An interesting coincidence:
Gons (also called Grads, or Gradians) are another nomenclature of angle measurement along with Degrees and Radians.
In the base 2 number system, using the easiest rationalization of pi (i.e. 11.001 = 3.125), if we multiply that value by 64 (2^6 = 64 = 1000000, a binary incrementation of Radians), this equals 200 Gons (11001000 Gons in base 2 nomenclature), which is exactly how many gons are in that half circle (a whole circle is 2pi Radians).
This observation only seems abstract. I have a number bases app designed, but don`t have the resources to develop it. The irony is that number bases is a very simple and fundamental lesson in paradigms; how we are adapted to them, and the natural phenomena of (and discomfort in) shifting. NB-That philosophical note does not apply here because one number system is as good as the next.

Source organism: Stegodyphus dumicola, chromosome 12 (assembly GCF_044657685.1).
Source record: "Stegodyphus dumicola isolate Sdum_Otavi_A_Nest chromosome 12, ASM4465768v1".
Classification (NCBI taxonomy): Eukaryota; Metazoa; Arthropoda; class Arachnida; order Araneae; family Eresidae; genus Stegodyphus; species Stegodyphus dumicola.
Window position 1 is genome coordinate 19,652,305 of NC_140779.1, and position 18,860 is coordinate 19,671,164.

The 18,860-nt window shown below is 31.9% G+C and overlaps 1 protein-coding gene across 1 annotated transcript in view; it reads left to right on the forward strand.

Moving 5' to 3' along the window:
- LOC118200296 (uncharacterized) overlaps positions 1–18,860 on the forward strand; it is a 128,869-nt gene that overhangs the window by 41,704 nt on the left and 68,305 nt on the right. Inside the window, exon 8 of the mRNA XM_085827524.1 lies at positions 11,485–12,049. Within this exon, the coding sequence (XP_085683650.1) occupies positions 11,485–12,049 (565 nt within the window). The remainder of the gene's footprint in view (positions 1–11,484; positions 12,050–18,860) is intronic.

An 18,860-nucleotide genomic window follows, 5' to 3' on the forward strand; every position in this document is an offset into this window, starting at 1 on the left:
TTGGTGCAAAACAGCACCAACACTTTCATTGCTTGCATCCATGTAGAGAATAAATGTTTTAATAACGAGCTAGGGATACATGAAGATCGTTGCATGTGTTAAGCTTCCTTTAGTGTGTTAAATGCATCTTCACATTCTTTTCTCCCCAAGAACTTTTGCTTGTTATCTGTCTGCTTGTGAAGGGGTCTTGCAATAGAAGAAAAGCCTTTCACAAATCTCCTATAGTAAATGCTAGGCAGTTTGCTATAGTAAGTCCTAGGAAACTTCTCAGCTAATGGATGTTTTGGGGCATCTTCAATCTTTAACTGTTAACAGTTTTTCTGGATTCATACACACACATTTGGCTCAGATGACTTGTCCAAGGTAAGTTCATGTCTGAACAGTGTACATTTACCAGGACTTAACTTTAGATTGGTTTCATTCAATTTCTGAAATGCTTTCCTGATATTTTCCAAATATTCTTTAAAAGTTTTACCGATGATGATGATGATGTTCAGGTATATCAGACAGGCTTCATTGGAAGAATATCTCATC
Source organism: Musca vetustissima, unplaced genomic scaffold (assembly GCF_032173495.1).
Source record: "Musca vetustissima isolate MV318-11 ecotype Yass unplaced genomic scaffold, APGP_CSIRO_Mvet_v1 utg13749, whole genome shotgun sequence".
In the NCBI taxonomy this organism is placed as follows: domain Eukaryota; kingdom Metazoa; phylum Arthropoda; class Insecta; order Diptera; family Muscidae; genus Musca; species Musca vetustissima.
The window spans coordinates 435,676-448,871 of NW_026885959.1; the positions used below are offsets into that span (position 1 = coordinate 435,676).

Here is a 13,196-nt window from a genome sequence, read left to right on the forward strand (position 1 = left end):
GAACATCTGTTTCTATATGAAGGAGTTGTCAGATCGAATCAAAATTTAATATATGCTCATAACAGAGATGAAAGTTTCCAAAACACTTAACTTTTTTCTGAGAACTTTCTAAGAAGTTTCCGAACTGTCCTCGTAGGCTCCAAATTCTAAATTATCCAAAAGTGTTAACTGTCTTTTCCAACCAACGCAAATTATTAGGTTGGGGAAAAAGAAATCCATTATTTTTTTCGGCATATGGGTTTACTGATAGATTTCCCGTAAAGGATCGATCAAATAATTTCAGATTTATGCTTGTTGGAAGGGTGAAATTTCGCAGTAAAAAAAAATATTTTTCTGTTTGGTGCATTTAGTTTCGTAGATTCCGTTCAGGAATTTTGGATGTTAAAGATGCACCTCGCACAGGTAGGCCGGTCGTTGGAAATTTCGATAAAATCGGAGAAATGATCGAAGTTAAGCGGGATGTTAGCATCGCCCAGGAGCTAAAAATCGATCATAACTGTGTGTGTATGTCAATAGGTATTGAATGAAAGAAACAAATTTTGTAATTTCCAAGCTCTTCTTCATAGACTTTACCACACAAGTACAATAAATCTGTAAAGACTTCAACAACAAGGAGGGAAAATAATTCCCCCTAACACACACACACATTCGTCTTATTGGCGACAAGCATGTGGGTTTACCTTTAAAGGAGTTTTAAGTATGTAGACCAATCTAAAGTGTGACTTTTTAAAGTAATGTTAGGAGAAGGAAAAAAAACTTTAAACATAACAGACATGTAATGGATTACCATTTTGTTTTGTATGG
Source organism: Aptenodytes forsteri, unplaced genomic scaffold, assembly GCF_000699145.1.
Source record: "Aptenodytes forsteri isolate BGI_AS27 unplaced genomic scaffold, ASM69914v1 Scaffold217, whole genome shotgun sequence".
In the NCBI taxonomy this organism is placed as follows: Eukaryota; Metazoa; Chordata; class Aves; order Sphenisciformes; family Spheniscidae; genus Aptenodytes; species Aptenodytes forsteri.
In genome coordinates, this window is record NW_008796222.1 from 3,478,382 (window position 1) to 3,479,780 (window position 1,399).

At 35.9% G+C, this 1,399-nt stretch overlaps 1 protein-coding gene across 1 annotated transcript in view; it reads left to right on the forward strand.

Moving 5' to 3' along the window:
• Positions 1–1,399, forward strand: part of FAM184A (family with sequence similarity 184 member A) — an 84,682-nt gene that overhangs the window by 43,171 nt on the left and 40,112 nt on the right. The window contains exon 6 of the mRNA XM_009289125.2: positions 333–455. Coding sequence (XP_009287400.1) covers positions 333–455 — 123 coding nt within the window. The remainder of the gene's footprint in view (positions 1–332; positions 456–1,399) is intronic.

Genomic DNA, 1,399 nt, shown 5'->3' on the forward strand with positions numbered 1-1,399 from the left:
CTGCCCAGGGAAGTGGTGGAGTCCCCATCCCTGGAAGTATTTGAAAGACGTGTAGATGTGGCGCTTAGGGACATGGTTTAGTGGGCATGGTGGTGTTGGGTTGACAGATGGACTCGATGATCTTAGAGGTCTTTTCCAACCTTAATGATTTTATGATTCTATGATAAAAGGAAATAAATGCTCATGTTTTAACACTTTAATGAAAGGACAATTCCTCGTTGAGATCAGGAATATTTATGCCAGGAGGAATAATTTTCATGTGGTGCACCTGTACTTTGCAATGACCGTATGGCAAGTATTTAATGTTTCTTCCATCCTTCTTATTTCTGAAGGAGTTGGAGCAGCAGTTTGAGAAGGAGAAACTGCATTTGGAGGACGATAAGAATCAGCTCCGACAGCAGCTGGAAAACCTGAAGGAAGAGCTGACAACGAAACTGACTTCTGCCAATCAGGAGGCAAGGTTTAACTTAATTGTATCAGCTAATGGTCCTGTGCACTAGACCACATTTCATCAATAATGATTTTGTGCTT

Base 2: 11.001 × 1000000.0 = 11001000.0
Base 10: Gons (Gradians) were a base 10 assignment of 100 Gons per quarter-circle (i.e. over 90 Degrees, or 1.57 Radians). 400 Gons is the angle measure of a complete circle.